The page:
Debt, Freedom and Slavery in Neoliberal Times

Julia O’Connell Davidson, University of Nottingham

In dominant discourse on ‘trafficking’, mobility, debt and dependence are configured in a very particular way and the kind of debt involved is clearly marked as disturbing, dangerous, illegal, morally wrong. The trafficker’s objective is to make repayment impossible and so to establish personal, inescapable, and highly asymmetrical relations of power and dependency. Relations between trafficker and victim are represented as the very antithesis of freedom – trafficking is frequently referred to as ‘modern slavery’. And yet debt that generates relations of dependency is also often a feature of forms of mobility that are legally sanctioned; debt that compels people to take on work that they would otherwise refuse is hardly uncommon in Western liberal democracies; and the techniques used to recover legally sanctioned loans from citizen-debtors can be highly coercive. But legally sanctioned debt, backed by the coercive powers of the state, is not framed as ‘modern slavery’. Indeed, in neoliberal times, access to credit, i.e., the ability to indebt oneself by entering into socially sanctioned creditor-debtor relations, is a marker of social inclusion, something that both reflects and affirms political belonging and subjectivity. Starting from an interest in debt as a social relation, and in questions about why some debt relations are sanctioned while others are denounced, this paper is concerned with the ways in which liberal discourse on freedom, rights and citizenship constructs particular types of debt and dependency as ‘modern slavery’ while endorsing other arrangements that, from the vantage point of the individual affected, may appear equally if not more pernicious.

Alternative Empathies: Representing Slavery’s Affective Afterlives

Carolyn Pedwell, Newcastle University

Against the dominant universalist injunction to ‘be empathetic’, this paper explores the possibilities  of alternative histories, practices and affects of empathy in the context of postcoloniality and neoliberalism.  Offering a critical reading of Antiguan American author Jamaica Kincaid’s postcolonial  text  A Small Place (1988), it examines how empathy expressed at the margins of our social and geo-political imaginaries might disrupt or refigure some of the dominant ways that affect is thought and mobilised in liberal and neoliberal discourses.  As a powerful commentary on the political, economic and affective links between colonialism and slavery and contemporary practices of tourism in the Caribbean that has provoked intense emotional responses among its readers, A Small Place offers a pertinent site through which to explore how history, power and violence shape the meanings and effects of empathy.  It illustrates how the affective afterlives of colonialism, slavery and racism shape contemporary subjectivities in ways that are not easy to penetrate, nor possible to undo, through the power of empathetic will or imagination alone.  In doing so, Kincaid’s text also considers the role that alternative empathies can play in interrogating the idea of time as linear, progressive and universal.  The continuing dialogue with loss and its aftermath that alternative empathies can engender, I argue, allows for engaging with ‘the performative force of the past’ (Munoz, 2009) in ways that invite us to break from fixed patterns and positionings and enter into a ‘more   demanding’, and potentially more ethical, relationship to the world and our being in it (Kincaid, 1988: 57).  I thus explore how alternative empathies might open out to affective politics which do not view emotions instrumentally as sources of – or solutions to – complex social and political problems, but rather examine diverse and shifting feeling states for what they tell us about the affective workings of power in a transnational world.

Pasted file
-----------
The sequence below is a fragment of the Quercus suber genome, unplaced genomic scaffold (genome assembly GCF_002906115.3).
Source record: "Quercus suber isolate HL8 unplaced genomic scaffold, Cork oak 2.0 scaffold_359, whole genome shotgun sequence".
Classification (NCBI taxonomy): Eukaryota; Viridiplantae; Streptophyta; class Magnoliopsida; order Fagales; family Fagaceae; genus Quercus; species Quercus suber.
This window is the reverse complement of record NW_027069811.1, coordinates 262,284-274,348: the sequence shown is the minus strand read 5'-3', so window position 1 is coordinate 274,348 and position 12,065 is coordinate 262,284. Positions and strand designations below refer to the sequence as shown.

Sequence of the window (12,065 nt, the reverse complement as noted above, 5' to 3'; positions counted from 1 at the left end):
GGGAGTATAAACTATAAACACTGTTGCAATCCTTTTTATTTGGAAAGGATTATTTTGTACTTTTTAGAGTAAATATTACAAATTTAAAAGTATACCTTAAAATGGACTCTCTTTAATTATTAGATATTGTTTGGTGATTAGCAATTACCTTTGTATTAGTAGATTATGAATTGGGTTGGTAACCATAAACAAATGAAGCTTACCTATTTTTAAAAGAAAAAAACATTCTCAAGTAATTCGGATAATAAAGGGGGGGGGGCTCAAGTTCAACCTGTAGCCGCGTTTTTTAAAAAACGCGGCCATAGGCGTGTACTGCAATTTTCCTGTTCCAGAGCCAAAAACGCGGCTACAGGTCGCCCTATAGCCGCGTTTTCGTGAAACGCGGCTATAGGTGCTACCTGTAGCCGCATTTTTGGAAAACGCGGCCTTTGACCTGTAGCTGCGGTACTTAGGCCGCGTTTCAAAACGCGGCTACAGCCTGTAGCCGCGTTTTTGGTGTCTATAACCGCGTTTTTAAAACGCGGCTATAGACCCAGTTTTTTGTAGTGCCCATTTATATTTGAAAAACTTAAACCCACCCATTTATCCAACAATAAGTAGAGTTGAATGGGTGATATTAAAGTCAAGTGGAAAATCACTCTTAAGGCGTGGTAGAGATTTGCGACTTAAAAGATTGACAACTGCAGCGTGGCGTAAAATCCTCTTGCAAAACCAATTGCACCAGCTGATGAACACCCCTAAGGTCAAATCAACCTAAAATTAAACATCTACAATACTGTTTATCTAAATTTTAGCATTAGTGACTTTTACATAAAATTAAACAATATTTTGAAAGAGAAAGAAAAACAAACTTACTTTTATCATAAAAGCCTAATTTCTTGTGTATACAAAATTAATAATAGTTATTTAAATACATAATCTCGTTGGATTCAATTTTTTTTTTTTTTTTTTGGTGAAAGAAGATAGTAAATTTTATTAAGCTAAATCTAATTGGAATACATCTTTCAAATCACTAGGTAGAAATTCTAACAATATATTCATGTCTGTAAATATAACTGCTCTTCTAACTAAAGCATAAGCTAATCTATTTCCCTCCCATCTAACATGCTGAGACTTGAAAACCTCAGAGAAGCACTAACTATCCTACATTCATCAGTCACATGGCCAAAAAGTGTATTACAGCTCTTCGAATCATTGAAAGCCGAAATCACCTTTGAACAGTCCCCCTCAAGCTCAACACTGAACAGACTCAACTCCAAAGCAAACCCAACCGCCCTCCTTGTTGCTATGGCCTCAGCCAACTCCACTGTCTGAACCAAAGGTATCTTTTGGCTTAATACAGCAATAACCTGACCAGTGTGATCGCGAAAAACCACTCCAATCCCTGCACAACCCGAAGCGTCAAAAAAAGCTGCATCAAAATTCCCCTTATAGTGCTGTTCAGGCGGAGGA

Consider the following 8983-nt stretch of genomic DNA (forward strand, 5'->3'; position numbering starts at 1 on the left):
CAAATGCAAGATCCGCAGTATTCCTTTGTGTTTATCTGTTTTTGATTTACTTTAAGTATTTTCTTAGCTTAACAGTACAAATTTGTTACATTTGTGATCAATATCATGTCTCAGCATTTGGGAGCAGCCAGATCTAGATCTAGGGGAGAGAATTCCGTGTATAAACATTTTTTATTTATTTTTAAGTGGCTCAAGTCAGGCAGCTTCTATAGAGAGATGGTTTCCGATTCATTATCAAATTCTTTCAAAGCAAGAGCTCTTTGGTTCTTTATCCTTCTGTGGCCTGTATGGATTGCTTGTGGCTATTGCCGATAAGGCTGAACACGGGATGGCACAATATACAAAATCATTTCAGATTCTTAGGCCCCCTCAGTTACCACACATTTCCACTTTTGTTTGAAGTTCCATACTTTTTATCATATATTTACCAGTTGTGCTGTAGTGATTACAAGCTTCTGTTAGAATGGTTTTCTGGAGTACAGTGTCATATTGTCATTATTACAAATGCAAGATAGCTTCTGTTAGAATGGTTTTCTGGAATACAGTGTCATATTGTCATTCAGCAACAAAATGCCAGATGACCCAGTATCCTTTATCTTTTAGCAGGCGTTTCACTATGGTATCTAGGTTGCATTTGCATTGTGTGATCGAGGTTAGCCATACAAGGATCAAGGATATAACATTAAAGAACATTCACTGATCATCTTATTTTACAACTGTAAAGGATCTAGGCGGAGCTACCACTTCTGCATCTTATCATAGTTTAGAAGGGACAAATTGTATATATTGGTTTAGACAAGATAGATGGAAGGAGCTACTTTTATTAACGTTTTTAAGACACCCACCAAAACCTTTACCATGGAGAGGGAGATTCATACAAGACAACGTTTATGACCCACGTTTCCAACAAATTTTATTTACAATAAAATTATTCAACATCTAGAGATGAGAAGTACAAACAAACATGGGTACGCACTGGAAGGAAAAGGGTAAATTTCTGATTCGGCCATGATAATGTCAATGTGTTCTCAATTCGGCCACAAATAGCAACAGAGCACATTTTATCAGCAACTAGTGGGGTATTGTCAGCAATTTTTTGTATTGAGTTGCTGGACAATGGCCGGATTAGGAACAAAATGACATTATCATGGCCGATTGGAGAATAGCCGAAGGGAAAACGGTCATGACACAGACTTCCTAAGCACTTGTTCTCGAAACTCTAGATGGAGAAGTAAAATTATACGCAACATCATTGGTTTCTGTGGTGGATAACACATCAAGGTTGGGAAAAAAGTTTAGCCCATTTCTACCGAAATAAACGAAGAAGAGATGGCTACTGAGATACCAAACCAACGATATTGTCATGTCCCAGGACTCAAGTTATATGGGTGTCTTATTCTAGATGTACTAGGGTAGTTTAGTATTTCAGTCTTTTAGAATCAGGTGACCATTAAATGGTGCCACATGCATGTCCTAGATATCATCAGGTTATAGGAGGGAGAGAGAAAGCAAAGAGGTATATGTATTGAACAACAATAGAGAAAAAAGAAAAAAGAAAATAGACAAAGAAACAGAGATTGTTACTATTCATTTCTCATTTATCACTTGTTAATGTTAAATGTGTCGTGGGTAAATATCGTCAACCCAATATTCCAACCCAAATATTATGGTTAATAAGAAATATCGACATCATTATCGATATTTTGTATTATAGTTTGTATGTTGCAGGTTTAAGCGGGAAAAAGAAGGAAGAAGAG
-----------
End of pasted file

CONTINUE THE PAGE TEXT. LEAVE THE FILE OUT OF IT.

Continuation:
CFC: Savvy | art.contemporary.african

Call for Contributions for the 4th edition of savvy|art.contemporary.african. journal.

“Curating: Expectations and Challenges”